“In time, our approach could be applied to all types of cancer. For our study, however, we made our observational field smaller and chose to test on gastrointestinal cancers. For colorectal cancers, which do not really respond treatments (less than 5% for immunotherapy) and are the second cause of death due to cancer, this could be revolutionary. This is even more important as this field is suffering from a lack of therapeutic innovation,” mentions Fanny Jaulin. It is with this goal in mind that the biologist works closely with doctors from the Digestive Diseases Committee at the Institut Gustave Roussy. In January 2022, phases I/II of the Organotreat clinical study were launched. The protocol developed by the team can now provide treatment recommendations for gastrointestinal treatments in less than two months.


A diagnosis in three acts

The clinical trial and research that have been carried out are now being continued within the ORGANOMIC project, which has three research axes. The first axis, CHEMOGRAM, directly continues the work of the Organotreat trial and aims to use tumour organoids to predict cancer’s response to chemotherapy. “Being able to test around twenty medicines on these avatars allows us to divert from traditional gastrointestinal tumour treatments, and to open analysis to anti-cancer medicines that are more commonly used for other types of cancer (breast cancer, pancreatic cancer, etc.). We can therefore test effective medicines that have already been authorised for the market but would not necessarily be a doctor’s first choice,” points out the researcher. Thanks to CHEMOGRAM, doctors will have an overview of medicines, including unusual ones, which have most effectively destroyed tumour cells in vitro, and can use this overview when prescribing treatments.

Following initial positive results, these researchers are already working on developing the next generation of tests. The second axis, IMMUNOGRAM, aims to predict the patient’s immune response to immunotherapy. This therapeutic strategy stimulates the immune system to help it destroy the tumour. The tumour organoids study poses a further challenge as it involves recreating what surrounds the tumour, including immune cells, not just cancerous cells.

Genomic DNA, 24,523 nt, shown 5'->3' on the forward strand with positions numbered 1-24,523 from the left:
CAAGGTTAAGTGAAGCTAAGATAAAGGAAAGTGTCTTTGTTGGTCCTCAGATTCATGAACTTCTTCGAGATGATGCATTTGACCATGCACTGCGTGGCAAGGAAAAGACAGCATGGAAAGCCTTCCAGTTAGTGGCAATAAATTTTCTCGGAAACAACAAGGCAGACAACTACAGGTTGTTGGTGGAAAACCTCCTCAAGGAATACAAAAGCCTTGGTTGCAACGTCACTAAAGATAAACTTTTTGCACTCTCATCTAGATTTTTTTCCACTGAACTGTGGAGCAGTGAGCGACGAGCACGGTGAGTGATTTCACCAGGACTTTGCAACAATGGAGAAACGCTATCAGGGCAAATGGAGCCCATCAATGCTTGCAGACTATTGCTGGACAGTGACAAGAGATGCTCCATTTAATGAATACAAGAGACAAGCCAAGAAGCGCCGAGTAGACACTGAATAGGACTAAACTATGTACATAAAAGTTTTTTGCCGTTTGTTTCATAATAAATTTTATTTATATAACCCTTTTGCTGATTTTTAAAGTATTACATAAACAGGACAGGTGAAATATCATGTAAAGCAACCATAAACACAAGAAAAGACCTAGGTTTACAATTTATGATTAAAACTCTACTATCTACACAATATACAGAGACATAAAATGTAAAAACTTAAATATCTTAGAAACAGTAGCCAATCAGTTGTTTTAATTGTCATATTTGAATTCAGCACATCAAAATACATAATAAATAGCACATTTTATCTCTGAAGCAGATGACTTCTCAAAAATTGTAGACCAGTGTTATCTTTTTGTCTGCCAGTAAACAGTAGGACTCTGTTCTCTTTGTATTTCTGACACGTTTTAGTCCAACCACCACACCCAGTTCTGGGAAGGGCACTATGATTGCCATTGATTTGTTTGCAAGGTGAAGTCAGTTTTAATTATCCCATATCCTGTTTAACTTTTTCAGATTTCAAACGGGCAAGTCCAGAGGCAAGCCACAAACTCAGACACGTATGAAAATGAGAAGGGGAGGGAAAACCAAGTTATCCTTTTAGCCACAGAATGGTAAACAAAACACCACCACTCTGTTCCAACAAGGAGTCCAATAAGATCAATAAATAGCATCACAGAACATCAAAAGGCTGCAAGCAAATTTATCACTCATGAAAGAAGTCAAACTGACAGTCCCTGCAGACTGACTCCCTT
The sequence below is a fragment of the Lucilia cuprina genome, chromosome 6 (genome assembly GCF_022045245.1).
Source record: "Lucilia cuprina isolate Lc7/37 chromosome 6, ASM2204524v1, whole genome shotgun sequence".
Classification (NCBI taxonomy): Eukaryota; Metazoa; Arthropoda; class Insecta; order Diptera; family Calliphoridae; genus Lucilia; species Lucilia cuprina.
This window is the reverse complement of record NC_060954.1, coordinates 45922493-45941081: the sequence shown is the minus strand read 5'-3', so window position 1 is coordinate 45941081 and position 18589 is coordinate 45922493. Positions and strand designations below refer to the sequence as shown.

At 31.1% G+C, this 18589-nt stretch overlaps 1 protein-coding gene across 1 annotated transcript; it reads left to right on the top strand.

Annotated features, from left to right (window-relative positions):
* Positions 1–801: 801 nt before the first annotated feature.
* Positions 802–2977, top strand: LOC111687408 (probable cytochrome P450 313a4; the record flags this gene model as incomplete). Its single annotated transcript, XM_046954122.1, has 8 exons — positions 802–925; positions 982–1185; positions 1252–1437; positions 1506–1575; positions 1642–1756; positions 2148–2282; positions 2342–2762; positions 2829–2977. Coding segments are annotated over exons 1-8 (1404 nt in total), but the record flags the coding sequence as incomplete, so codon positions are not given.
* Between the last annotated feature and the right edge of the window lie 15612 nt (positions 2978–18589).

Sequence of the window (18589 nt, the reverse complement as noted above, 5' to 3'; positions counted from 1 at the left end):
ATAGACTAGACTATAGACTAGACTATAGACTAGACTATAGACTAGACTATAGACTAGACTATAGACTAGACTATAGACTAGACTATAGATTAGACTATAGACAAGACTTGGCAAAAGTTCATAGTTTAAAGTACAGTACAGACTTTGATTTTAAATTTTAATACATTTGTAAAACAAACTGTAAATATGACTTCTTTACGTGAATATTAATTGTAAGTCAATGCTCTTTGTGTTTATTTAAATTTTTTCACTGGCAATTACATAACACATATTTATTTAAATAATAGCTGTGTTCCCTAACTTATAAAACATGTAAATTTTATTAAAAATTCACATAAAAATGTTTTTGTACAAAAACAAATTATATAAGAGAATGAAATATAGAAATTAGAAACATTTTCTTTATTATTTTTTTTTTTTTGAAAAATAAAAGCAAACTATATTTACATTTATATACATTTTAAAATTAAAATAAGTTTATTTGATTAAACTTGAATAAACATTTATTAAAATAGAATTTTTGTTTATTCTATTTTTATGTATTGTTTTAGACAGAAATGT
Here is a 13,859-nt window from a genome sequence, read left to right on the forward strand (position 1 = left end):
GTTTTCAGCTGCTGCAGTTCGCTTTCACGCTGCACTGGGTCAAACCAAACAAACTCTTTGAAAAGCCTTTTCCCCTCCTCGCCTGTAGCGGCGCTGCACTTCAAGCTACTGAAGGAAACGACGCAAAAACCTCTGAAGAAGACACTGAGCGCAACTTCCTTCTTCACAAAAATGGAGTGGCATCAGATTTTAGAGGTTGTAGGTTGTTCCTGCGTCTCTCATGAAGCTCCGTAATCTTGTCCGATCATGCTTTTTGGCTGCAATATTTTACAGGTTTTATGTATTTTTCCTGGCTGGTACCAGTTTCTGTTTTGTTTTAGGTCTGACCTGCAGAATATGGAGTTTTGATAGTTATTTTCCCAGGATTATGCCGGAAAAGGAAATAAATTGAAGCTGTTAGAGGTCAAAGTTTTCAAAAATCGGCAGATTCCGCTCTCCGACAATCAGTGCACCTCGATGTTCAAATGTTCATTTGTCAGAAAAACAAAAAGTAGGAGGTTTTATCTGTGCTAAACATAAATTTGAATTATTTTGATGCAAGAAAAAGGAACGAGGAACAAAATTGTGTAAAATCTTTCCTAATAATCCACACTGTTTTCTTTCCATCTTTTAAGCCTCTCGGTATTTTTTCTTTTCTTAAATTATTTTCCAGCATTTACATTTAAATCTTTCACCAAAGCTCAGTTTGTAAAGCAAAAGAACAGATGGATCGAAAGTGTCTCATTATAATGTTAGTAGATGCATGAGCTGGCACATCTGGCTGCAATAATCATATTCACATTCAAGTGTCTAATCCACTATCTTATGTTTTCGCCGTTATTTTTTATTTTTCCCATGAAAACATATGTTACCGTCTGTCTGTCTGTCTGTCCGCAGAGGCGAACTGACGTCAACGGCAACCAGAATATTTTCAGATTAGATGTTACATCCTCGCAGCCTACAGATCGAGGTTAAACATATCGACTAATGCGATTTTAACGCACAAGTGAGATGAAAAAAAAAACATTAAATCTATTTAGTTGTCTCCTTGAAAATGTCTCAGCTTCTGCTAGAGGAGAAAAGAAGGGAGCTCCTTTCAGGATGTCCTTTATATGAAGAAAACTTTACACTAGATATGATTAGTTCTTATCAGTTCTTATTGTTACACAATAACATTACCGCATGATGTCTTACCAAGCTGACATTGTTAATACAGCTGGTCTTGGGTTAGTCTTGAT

The research undertaken as part of the project’s CHEMOGRAM and IMMUNOGRAM axes involves patients being treated for resistant cancer and whose illness is in its last line of therapy. Research should not interfere with patient care, which often initially requires other options such as surgery.

The last axis, INVAGRAM, concerns patients at the beginning of their illness. It involves observing how the tumour evolves over several years, as soon as it is detected. Alongside this, the team will examine the evolution of avatars that have been put in an environment that mimics tumour stroma. Thanks to the techniques developed by the team, it will be possible to monitor invasive dynamics in vitro and to see if certain tumour sphere behaviours (fast or slow invasion, collective or individual invasion, etc.) are related to the invasive ability of the tumour in the patient. If there is a link, it will be used to predict how dangerous the tumour is from the first stages of the illness.


A long-term project

ORGANOMIC, which has been funded for five years, includes several partners, such as Université Paris-Saclay (a founding member of the project), Inserm and Institut Gustave Roussy where the Organotreat clinical trial is taking place. Institut Pasteur and Okomera, a start-up, are also involved in developing microfluidic chips that are required to culture tumour organoids. CentraleSupélec will carry out imaging, IT, and statistical analyses. SEngine, a start-up that specialises in precision medicine, is also taking part in the project. AstraZeneca is involved in the development of tumour avatars.

The team hopes to have the first results shortly, as soon as analysis on phases I/II of the Organotreat clinical study has finished. In order to prove that these tumour avatars are useful, these scientists need to quickly collect as much data as possible from a limited sample of cells. They need to be able to prove the pertinence of these systematic tests in vitro to be able to steer doctors' decisions. “With our observational study, we hope that we can develop a pragmatic and comprehensive approach, and improve patient treatment,” concludes Fanny Jaulin.